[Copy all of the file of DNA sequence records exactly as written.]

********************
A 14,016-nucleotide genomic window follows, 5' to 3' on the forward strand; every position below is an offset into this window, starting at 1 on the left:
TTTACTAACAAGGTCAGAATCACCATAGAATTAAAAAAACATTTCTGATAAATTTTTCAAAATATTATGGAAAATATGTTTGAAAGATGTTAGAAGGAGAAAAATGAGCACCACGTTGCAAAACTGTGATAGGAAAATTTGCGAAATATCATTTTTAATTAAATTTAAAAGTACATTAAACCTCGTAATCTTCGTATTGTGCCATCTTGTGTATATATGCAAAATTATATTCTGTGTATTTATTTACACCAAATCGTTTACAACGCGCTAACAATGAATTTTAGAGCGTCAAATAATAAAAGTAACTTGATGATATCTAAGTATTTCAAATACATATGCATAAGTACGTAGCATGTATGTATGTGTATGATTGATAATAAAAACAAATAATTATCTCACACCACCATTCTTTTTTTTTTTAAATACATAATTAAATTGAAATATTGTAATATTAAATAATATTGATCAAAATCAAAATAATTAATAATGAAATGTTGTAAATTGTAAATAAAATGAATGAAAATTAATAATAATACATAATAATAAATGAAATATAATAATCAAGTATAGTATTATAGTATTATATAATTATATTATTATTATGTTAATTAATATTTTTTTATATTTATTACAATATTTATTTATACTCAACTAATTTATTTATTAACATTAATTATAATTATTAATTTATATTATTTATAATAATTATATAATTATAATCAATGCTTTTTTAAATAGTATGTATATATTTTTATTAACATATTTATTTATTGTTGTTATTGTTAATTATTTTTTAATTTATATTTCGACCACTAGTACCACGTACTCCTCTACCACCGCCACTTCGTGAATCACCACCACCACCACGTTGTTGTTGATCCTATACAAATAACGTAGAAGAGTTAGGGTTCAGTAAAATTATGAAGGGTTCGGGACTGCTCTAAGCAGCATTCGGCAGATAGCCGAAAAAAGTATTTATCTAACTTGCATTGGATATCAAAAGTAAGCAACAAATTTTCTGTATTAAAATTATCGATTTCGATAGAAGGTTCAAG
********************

A 14,016-nucleotide genomic window follows, 5' to 3' on the forward strand; every position below is an offset into this window, starting at 1 on the left:
TTTACTAACAAGGTCAGAATCACCATAGAATTAAAAAAACATTTCTGATAAATTTTTCAAAATATTATGGAAAATATGTTTGAAAGATGTTAGAAGGAGAAAAATGAGCACCACGTTGCAAAACTGTGATAGGAAAATTTGCGAAATATCATTTTTAATTAAATTTAAAAGTACATTAAACCTCGTAATCTTCGTATTGTGCCATCTTGTGTATATATGCAAAATTATATTCTGTGTATTTATTTACACCAAATCGTTTACAACGCGCTAACAATGAATTTTAGAGCGTCAAATAATAAAAGTAACTTGATGATATCTAAGTATTTCAAATACATATGCATAAGTACGTAGCATGTATGTATGTGTATGATTGATAATAAAAACAAATAATTATCTCACACCACCATTCTTTTTTTTTTTAAATACATAATTAAATTGAAATATTGTAATATTAAATAATATTGATCAAAATCAAAATAATTAATAATGAAATGTTGTAAATTGTAAATAAAATGAATGAAAATTAATAATAATACATAATAATAAATGAAATATAATAATCAAGTATAGTATTATAGTATTATATAATTATATTATTATTATGTTAATTAATATTTTTTTATATTTATTACAATATTTATTTATACTCAACTAATTTATTTATTAACATTAATTATAATTATTAATTTATATTATTTATAATAATTATATAATTATAATCAATGCTTTTTTAAATAGTATGTATATATTTTTATTAACATATTTATTTATTGTTGTTATTGTTAATTATTTTTTAATTTATATTTCGACCACTAGTACCACGTACTCCTCTACCACCGCCACTTCGTGAATCACCACCACCACCACGTTGTTGTTGATCCTATACAAATAACGTAGAAGAGTTAGGGTTCAGTAAAATTATGAAGGGTTCGGGACTGCTCTAAGCAGCATTCGGCAGATAGCCGAAAAAAGTATTTATCTAACTTGCATTGGATATCAAAAGTAAGCAACAAATTTTCTGTATTAAAATTATCGATTTCGATAGAAGGTTCAAG